Saturday, 30 June 2012

Branch Evening Charter 2012

The following few pictures were taken as Waverley arrived and departed Greenock on Thursday evening for the annual Scottish Branch evening charter of Waverley. Unfortunately the weather was not great although it did remain dry for some of the cruise.

Waverley arrives at Greenock from Largs having completed her day sailing

Heading for Helensburgh after departing Greenock (Photo: Joe McKendrick)

Photo: Joe McKendrick
The PSPS flag being flown for the duration of the cruise
Of course this was just the first of two charters arranged by the Scottish Branch this season. The joint charter of Waverley by the PSPS (Scottish Branch) and the CRSC takes place on Sunday 8th July and tickets are still avilable for landing at Ormidale by The Second Snark.

P Semple

Monday, 25 June 2012

Scottish Branch Clyde Timetable 2012

All PSPS members should now have received their summer 2012 Paddle Wheels magazine along with a Waverley Clyde Timetable produced by the Scottish Branch. This timetable is very similar to those produced by WEL for some years as the main Clyde advertising leaflet. The Scottish Branch committee felt it appropriate to produce enough timetables for all PSPS members. The committee would welcome any feedback on the leaflet, positive or otherwise. A JPEG image (low quality) of the timetable/fares page is given below but if anyone would prefer a pdf file of the leaflet or just the timetable/fares page which is of much higher quality please email

Scottish Branch Committee

Saturday, 23 June 2012

Waverley Western Isles 2012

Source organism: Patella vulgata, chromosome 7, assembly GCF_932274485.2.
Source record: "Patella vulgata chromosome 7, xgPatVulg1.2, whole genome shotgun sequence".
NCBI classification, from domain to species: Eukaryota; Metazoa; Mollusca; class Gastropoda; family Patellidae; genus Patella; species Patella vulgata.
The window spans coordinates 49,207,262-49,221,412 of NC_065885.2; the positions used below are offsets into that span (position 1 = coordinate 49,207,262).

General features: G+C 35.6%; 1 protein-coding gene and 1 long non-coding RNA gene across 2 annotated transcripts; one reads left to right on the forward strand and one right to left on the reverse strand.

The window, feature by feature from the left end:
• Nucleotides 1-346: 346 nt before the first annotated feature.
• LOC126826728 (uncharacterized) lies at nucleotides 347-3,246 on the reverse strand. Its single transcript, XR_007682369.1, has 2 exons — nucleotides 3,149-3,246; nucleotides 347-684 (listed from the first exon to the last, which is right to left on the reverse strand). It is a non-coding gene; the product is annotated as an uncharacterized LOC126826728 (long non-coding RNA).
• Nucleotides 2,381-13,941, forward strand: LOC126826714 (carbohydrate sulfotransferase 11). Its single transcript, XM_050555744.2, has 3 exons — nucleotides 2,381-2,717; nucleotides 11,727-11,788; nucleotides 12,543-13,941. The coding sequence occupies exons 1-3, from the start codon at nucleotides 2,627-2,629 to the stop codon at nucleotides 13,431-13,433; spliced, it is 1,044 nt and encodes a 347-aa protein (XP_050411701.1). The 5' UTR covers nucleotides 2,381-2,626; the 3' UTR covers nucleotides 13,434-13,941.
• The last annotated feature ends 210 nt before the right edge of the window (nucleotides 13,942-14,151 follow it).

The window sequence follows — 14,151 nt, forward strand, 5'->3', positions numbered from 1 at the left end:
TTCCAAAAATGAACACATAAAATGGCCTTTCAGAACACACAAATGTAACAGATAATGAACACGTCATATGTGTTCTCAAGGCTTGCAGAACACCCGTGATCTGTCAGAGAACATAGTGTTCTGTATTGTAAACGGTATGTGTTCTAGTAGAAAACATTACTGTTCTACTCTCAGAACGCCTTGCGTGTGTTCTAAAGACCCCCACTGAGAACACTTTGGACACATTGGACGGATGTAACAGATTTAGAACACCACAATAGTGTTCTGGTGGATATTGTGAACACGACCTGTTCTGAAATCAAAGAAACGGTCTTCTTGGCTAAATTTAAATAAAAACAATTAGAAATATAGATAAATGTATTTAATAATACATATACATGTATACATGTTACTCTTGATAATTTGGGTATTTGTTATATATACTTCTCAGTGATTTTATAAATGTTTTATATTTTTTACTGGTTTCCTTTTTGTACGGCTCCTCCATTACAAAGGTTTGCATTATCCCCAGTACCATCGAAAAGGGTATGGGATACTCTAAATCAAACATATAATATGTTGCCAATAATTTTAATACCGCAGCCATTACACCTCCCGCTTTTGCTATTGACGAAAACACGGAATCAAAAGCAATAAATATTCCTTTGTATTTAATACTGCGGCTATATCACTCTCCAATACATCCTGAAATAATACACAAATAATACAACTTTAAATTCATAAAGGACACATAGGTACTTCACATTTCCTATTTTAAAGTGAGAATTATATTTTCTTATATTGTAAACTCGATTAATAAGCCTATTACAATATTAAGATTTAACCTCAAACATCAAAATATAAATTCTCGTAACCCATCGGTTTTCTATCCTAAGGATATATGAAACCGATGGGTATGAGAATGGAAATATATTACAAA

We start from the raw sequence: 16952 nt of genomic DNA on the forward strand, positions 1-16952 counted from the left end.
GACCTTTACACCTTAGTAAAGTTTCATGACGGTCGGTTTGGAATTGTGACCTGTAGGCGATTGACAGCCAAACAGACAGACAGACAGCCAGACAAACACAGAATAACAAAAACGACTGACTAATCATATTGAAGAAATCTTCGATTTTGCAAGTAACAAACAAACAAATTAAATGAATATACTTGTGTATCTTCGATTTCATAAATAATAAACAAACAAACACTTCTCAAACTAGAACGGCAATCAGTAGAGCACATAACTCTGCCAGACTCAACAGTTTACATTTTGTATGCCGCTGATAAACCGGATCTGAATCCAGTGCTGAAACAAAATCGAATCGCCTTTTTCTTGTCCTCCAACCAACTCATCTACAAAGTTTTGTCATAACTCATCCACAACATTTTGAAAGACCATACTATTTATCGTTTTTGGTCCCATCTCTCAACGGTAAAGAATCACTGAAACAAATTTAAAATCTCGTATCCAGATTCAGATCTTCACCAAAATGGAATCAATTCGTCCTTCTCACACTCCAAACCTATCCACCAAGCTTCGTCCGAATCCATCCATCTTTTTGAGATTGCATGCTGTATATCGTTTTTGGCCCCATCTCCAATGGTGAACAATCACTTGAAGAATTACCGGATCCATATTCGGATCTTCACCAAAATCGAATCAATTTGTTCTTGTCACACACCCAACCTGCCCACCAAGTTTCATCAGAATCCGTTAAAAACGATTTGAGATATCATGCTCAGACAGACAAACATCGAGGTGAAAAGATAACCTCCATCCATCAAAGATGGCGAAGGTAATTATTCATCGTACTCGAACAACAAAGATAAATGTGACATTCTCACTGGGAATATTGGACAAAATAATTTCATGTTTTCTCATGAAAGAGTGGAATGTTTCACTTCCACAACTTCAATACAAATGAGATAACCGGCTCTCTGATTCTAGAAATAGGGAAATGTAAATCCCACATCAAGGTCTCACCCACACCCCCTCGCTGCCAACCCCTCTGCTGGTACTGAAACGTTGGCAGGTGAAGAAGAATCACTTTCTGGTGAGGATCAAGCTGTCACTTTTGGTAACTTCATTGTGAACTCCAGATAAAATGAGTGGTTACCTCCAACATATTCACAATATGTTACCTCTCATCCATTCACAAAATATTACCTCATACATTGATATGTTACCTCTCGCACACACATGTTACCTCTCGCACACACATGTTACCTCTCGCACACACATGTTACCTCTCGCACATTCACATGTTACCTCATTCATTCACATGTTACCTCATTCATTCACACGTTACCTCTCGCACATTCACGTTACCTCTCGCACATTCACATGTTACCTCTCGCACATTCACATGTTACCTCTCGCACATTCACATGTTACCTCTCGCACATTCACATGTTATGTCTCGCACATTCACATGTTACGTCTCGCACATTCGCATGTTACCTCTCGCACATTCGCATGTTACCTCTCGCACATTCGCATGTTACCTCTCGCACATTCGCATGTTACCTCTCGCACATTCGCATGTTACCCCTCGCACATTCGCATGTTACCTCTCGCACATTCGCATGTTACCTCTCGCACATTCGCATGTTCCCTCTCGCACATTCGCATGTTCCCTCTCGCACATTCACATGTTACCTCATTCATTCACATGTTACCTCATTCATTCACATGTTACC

Following Waverley's successful visit to the Western Isles at the start of June some pictures have been forwarded to the blog to upload taken of the ship during her 11 day visit. The following show a few of the many taken by Roy Tait and David Shirres. Both have more pictures on flickr just click the links below to see the full collections.

David Shirres Western Isles album - click here

Roy Tait Western Isles album - click here

The first selection of pictures below are from Roy Tait.
Departing Coll
Corran Narrows
Oban North Pier

Arriving Tiree

The next selection of pictures are by David Shirres.
At Mallaig on 6th June
Departing Gairloch for the afternoon cruise

Arriving back at Gairloch

Passing under the Skye bridge on 8th June
House Flag (Roy Tait)

Name Pendant (Roy Tait)
This picture was taken by Gordon Wilson from Lord of the Isles off Colonsay

P Semple 

Wednesday, 20 June 2012

Waverley at Greenock 17th June 2012

Waerley arriving at Greenock Customhouse Quay from Glasgow

Berthing at Greenock

View of AIDAcara and Alteje Schult form Waverley as she departs from Greenock

Waveley departs Greenock on the return sailing - mv Clyde Clipper turning nto he Victoria Harbour ahead of her

Balmoral in Passenger Service